We like to think that if we do a great job and stay in touch with our past clients that they will hire us again.
Sometimes they do and sometimes they do not. Doing an amazing job and staying in touch with past clients is important, but certainly no guarantee of repeat business.
There are so many people who can provide a similar service, and we are all so friendly. I have had several clients throughout my career who were very satisfied with their previous Realtor, but worked with me instead.
Buyers and sellers have friends, relatives and neighbors who get real estate licenses. They will dump the best agent in a heartbeat — even after receiving excellent service and a decades worth of keeping in touch — and list with their newly-licensed friend or first born child.
To think I used to blame myself when a valued client moved away without so much as a goodbye.
Not only do we as agents need to learn how to handle rejection but we need to learn to move on and to say “NEXT” with gusto and enthusiasm, like we mean it.
We need to think about all of the people who loved working with us, and forget those who dumped us or who cheated on us or who lied to us.
We get dumped or rejected for all sorts of reasons. After it happens a few dozen times — or in my case, maybe a hundred times — we toughen up. People are unpredictable and at times unreasonable. Sometimes they dump us for good reasons, and sometimes for silly reasons.
Regardless, we say “NEXT!” and sometimes, “OUCH!” But we have to get to “NEXT!” quickly.
I remember a couple of buyers who dumped me one busy spring. It wasn’t until I showed them a few houses that I realized that if she liked the house, he hated it. If he liked the house, she hated it.
During the couple of weeks I worked with them they darn near wore me out with last-minute requests to see one or two houses that one of them wanted to buy on the spot and the other passionately hated.
It was the Mr. who sent me the email telling me that he did not want to work with me anymore, which makes sense because it was the Mrs. who chose me in the first place.
Once there was this man who wanted to buy a short sale. We made an appointment and looked at the home. the next day we talked on the phone for at least half an hour. I answered every question I have ever heard about short sales.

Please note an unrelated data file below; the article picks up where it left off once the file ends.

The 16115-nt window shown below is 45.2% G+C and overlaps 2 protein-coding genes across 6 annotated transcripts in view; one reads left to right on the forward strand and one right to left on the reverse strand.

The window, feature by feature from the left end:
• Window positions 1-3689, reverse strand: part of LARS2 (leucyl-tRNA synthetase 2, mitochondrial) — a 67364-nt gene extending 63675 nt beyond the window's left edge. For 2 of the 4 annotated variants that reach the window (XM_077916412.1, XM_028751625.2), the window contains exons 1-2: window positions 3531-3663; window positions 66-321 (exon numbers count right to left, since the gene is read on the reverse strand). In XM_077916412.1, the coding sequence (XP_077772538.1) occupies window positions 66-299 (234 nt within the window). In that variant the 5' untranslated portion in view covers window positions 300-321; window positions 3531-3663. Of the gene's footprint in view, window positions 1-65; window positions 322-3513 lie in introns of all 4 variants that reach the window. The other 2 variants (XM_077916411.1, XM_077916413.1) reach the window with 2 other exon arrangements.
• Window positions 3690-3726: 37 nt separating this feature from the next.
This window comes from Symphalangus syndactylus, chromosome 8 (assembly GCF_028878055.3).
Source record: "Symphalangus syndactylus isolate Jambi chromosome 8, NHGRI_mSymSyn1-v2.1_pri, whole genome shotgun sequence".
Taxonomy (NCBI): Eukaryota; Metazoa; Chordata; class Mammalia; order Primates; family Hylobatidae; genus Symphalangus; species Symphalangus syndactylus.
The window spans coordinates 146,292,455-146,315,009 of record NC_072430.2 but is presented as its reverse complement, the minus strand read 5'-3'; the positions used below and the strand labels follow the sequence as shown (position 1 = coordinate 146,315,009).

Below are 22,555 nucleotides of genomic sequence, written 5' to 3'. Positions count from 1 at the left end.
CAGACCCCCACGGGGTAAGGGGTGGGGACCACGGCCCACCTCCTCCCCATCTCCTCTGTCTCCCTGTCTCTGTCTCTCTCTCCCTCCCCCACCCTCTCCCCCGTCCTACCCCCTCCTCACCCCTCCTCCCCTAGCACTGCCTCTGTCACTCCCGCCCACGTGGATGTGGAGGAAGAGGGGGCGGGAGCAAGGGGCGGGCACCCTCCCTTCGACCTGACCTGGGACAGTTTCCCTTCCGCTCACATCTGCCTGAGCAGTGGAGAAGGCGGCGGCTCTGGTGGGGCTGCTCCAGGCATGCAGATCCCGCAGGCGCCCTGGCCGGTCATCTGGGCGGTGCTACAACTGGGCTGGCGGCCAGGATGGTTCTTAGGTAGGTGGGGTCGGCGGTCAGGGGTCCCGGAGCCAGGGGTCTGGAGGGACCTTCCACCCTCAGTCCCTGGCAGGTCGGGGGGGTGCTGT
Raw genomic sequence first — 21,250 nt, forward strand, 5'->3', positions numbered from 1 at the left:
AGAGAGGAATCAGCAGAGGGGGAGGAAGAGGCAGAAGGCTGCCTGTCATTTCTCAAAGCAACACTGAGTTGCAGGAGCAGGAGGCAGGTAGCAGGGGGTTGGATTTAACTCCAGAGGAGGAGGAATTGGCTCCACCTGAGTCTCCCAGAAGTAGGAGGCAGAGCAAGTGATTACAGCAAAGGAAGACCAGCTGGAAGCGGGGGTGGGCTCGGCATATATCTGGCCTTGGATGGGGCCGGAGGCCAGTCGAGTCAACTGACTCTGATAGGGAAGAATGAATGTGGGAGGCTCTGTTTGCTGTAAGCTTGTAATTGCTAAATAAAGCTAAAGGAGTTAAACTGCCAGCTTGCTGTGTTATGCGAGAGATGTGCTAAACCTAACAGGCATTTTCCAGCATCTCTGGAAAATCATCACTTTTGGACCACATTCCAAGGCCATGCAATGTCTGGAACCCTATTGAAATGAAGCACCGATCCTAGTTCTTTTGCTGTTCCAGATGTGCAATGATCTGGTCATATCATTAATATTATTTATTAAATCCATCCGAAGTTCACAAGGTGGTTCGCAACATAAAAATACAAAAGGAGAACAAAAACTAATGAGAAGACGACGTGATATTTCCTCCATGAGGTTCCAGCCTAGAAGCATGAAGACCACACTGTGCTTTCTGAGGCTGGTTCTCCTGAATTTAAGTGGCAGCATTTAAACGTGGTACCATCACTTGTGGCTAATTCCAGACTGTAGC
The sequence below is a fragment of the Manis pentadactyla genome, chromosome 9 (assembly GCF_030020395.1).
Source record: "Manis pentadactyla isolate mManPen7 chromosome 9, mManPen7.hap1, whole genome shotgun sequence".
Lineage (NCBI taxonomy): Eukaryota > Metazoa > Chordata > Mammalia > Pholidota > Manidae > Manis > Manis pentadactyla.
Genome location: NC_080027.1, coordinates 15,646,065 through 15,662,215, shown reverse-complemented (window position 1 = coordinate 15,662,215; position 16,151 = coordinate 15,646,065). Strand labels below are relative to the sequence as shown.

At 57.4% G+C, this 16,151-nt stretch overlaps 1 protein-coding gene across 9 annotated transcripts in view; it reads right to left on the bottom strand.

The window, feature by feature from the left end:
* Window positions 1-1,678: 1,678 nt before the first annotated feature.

He decided to make an offer on the home, but wanted to do so through another agent. He asked me if I would cancel the contract he had with me and give up any “procuring cause” (which he called “procuring clause” because that is what the new agent his friends recommended to him told him to say). I never saw it coming.
OUCH! You would think he would have consulted his friends before choosing an agent. NEXT!
There was this woman who interviewed me to sell her home. I went to her home and looked it over and gave her an estimate of how much I thought it would sell for. I thought the meeting went well, and she contacted me a couple of days later.
She wanted to know where the money she would pay me in commissions would be spent if she chose me to sell her home. She did not want to spend money with any person or business that might give money to a political cause that she does not support.
I explained to her that most of the money that is paid to me goes right back into the local economy and is spent on food, clothing, housing, taxes and insurance. Ultimately she decided that I was not a worthy recipient of her money. Or maybe I stopped answering her questions when I decided it wasn’t going to work for me. I may have sounded a bit cranky in my last email to her.
OOPS! Am I bad? NEXT!
There was this buyer who had a long list of requirements in a home. After a long and difficult search I found his house.
What he did not tell me is that his parents would have to approve what he bought, and they would decide how much he could offer, because they were going to give him some money.
The parents had not been in on the home search and apparently did not understand the housing market and did not seem to like me. Totally understandable. They wanted to make an offer that was significantly less than the home was worth, and pretty much ignored anything I said.
I let the buyer know that the offer was a long shot. But he wanted to make it so I wrote it.
He did not get the house. Three were multiple offers, and the house sold for significantly more than what my buyer offered. When he contacted me to help him find another house I said no, and cancelled our contract.
Over the years I have dumped buyers and sellers and have been dumped by them for various reasons. Some of the worst experiences I have ever had as an agent have been from working with people who were referred to me. I swear I would never find these people on my own.
I need to remind myself that most of the time I work with really amazing people. I need to stay focused on that fact and to everyone else, I need to just say, “NEXT!”
If all goes well, I will get to say it to them before they say it to me.
Teresa Boardman is a broker in St. Paul, Minn., and founder of the St. Paul Real Estate blog.